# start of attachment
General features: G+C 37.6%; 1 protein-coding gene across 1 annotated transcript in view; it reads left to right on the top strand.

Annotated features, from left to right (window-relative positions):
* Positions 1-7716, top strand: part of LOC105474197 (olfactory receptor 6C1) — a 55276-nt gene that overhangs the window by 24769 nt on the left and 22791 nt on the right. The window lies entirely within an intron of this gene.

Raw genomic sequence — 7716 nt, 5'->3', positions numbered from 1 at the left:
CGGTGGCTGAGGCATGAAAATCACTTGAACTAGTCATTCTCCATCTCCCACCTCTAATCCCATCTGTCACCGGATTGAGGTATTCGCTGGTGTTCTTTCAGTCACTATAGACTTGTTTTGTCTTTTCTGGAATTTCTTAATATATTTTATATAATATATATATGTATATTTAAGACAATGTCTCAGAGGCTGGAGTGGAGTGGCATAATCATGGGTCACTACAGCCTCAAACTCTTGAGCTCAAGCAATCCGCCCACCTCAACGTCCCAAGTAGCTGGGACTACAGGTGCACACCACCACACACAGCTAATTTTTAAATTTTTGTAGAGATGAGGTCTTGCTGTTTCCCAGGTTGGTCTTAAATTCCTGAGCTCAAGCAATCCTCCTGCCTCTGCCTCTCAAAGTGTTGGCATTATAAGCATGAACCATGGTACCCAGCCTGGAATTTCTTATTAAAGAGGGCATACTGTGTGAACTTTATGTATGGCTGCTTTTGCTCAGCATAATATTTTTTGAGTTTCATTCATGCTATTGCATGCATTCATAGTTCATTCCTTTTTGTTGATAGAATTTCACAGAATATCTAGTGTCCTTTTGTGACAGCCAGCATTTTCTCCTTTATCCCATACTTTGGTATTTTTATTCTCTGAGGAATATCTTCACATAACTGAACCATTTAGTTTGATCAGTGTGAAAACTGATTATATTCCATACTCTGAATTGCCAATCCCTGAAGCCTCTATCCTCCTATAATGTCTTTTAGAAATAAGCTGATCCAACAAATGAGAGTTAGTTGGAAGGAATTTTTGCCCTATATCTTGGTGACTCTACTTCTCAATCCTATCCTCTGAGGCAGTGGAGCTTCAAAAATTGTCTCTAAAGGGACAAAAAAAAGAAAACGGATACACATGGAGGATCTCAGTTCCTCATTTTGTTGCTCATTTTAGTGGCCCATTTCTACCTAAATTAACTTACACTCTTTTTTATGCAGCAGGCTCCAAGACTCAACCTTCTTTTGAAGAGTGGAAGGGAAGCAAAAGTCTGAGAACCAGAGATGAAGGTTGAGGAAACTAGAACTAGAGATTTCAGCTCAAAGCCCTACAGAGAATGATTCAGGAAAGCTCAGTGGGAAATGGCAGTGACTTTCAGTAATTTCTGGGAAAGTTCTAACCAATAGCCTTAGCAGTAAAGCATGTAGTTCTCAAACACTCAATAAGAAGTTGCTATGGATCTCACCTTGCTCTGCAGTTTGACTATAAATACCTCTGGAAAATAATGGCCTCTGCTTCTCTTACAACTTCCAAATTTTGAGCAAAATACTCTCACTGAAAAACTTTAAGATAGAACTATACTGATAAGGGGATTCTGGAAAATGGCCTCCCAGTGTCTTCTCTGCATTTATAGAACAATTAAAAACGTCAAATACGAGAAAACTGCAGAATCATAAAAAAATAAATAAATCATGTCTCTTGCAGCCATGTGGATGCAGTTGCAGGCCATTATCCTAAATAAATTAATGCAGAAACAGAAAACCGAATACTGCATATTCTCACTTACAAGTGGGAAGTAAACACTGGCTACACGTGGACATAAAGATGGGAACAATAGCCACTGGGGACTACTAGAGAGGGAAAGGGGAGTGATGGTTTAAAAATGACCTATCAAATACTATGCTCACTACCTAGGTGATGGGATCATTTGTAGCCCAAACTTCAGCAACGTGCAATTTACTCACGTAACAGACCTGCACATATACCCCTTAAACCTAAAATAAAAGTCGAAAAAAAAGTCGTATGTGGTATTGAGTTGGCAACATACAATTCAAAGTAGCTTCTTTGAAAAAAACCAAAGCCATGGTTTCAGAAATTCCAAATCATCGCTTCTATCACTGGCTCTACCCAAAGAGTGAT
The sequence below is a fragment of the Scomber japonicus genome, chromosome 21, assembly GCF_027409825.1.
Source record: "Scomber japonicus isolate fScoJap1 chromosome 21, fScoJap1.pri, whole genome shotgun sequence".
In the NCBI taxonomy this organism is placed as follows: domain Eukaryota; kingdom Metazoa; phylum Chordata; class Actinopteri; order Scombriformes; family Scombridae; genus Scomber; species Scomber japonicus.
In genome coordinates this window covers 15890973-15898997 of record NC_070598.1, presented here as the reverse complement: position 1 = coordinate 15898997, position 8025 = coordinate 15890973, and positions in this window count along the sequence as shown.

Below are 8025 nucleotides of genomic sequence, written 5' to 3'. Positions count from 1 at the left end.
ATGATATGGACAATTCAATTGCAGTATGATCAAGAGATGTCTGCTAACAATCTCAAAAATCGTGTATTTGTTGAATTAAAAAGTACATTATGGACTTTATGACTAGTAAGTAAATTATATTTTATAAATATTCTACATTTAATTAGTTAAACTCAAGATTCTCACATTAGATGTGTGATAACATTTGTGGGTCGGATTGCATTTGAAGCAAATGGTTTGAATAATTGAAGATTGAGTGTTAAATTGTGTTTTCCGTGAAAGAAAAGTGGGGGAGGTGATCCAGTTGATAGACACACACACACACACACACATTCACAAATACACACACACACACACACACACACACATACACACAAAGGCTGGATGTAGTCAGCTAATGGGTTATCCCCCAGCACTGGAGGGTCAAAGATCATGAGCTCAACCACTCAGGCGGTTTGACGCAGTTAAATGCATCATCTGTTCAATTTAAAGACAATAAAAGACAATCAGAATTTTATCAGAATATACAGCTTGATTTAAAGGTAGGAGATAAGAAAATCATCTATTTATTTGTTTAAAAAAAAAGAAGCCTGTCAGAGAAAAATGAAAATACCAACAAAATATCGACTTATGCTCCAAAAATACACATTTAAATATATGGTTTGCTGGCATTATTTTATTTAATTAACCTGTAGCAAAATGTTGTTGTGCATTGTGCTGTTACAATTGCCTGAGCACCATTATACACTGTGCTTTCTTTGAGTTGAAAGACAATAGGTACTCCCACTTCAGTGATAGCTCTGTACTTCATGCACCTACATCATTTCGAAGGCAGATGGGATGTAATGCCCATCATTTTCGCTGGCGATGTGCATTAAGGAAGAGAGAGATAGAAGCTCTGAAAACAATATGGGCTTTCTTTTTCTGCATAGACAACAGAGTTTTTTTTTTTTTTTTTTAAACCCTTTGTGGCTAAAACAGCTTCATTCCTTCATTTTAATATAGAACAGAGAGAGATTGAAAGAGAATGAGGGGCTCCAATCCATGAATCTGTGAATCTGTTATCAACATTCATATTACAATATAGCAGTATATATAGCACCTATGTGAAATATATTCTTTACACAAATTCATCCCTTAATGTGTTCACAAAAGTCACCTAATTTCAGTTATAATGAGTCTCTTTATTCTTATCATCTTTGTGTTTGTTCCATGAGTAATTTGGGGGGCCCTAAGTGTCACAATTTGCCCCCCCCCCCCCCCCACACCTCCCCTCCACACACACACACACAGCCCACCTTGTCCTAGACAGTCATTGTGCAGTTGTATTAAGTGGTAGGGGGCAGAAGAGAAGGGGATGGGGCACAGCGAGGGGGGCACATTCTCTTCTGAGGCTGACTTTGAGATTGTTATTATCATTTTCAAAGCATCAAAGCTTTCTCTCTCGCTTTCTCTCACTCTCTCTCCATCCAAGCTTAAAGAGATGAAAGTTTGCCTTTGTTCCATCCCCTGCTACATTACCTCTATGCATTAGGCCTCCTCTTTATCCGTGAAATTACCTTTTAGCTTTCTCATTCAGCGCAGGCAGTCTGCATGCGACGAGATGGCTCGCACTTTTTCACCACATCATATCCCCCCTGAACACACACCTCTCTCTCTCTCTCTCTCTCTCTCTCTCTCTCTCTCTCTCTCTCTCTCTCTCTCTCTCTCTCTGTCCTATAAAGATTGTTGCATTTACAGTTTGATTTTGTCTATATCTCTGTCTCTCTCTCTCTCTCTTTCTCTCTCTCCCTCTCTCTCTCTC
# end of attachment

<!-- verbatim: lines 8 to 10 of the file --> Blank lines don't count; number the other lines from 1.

In the NCBI taxonomy this organism is placed as follows: domain Eukaryota; kingdom Metazoa; phylum Chordata; class Actinopteri; order Scombriformes; family Scombridae; genus Scomber; species Scomber japonicus.
In genome coordinates this window covers 15890973-15898997 of record NC_070598.1, presented here as the reverse complement: position 1 = coordinate 15898997, position 8025 = coordinate 15890973, and positions in this window count along the sequence as shown.

Below are 8025 nucleotides of genomic sequence, written 5' to 3'. Positions count from 1 at the left end.